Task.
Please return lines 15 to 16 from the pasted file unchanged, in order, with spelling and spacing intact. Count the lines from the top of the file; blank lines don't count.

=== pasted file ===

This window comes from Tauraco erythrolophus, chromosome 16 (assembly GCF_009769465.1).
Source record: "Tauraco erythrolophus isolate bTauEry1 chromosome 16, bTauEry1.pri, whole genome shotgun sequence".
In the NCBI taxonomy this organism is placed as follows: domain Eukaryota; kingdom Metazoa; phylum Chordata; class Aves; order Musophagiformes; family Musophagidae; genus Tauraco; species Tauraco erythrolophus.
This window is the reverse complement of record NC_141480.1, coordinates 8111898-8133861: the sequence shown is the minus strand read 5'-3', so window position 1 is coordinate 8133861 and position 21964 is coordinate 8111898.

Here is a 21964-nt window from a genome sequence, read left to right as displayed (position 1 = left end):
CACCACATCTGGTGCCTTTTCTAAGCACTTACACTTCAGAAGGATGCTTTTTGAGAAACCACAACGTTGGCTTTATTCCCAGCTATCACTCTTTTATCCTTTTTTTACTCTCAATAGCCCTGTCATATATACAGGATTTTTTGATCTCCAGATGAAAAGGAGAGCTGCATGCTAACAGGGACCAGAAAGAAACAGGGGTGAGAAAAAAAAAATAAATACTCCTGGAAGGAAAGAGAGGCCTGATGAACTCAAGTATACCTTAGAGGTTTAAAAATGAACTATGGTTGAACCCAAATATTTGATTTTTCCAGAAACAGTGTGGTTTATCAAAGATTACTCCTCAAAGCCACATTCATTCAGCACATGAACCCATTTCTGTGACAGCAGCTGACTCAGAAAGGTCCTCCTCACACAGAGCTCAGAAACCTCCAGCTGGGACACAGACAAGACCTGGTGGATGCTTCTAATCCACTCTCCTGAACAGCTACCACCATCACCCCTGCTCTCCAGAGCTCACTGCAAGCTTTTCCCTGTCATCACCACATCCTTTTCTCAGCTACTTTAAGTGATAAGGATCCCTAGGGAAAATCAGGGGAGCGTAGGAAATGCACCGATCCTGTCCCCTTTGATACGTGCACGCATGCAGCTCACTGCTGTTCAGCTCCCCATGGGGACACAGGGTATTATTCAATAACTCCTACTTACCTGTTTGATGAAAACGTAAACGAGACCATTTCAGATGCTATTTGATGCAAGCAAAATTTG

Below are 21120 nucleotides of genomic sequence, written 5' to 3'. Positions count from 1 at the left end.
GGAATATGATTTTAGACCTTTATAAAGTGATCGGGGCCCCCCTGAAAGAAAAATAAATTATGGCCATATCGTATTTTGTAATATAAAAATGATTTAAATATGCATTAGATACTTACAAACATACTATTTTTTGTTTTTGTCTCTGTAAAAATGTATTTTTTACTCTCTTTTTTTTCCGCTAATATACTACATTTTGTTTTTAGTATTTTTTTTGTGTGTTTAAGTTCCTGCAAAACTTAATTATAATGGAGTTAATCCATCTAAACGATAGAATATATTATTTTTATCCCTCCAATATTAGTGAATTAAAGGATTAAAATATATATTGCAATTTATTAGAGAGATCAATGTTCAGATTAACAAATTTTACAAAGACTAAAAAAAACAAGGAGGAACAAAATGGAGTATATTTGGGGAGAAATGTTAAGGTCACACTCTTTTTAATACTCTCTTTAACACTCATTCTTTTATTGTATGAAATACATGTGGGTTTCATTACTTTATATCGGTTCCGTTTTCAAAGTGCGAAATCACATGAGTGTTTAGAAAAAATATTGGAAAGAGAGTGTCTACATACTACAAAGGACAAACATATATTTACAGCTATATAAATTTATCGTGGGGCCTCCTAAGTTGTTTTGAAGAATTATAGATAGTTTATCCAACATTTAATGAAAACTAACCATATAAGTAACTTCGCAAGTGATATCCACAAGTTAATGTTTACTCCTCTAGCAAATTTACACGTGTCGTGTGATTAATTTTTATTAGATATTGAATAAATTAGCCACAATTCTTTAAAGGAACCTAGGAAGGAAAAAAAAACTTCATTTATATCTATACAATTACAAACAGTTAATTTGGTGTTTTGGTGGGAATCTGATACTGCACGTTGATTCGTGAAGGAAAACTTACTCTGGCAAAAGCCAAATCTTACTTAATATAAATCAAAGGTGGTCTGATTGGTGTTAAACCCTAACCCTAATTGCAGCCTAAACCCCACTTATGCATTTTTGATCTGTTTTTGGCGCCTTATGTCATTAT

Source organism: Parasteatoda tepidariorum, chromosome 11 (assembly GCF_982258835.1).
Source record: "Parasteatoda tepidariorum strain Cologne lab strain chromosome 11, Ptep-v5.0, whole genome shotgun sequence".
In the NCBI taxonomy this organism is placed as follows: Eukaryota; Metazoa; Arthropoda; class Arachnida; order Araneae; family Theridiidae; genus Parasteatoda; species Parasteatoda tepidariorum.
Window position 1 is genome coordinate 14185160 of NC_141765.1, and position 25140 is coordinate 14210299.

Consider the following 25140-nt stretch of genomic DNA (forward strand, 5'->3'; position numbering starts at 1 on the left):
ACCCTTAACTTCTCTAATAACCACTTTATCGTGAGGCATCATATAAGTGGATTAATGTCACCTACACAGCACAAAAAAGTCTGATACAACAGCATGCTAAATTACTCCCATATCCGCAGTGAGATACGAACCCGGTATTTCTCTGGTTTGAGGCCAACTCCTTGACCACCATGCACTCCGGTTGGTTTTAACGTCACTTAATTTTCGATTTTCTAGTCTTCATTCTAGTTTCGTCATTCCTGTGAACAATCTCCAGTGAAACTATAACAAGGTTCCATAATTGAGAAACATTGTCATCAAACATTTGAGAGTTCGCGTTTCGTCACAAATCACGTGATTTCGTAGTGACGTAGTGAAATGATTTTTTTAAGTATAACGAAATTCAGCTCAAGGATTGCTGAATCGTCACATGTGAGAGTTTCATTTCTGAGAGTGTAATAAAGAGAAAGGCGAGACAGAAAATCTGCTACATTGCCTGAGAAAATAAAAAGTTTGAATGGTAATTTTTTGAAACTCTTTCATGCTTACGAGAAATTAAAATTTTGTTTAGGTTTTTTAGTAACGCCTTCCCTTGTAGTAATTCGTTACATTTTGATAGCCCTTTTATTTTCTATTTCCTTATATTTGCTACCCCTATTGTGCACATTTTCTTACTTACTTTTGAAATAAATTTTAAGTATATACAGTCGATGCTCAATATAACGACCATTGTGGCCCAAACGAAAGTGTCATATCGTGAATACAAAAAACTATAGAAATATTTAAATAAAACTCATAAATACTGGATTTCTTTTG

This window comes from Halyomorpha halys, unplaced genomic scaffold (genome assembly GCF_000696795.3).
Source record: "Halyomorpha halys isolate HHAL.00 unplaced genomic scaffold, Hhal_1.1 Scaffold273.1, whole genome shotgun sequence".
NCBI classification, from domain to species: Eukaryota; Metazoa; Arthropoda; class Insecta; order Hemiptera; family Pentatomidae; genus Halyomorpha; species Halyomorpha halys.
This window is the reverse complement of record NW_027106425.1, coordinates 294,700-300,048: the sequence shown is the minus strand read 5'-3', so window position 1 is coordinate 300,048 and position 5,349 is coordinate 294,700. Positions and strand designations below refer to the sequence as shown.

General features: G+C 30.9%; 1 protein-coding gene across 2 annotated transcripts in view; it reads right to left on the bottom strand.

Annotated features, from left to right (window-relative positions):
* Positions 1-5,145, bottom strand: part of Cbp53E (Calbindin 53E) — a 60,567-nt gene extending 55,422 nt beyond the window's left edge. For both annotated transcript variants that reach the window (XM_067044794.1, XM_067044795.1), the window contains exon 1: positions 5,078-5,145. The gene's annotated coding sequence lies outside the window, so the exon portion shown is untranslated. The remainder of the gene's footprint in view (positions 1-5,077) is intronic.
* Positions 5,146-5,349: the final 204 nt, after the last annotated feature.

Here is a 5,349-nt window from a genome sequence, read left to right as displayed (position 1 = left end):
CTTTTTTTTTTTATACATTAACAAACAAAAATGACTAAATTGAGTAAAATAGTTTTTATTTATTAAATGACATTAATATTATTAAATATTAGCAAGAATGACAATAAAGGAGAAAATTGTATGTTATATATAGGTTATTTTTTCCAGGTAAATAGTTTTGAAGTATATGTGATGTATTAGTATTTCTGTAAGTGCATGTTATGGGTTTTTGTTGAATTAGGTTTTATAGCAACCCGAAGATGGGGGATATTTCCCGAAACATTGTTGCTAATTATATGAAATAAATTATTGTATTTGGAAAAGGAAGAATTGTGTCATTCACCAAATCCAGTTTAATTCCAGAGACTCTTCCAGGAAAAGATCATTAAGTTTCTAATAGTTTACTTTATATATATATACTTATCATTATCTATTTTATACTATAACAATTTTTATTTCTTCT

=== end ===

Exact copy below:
This window comes from Halyomorpha halys, unplaced genomic scaffold (genome assembly GCF_000696795.3).
Source record: "Halyomorpha halys isolate HHAL.00 unplaced genomic scaffold, Hhal_1.1 Scaffold273.1, whole genome shotgun sequence".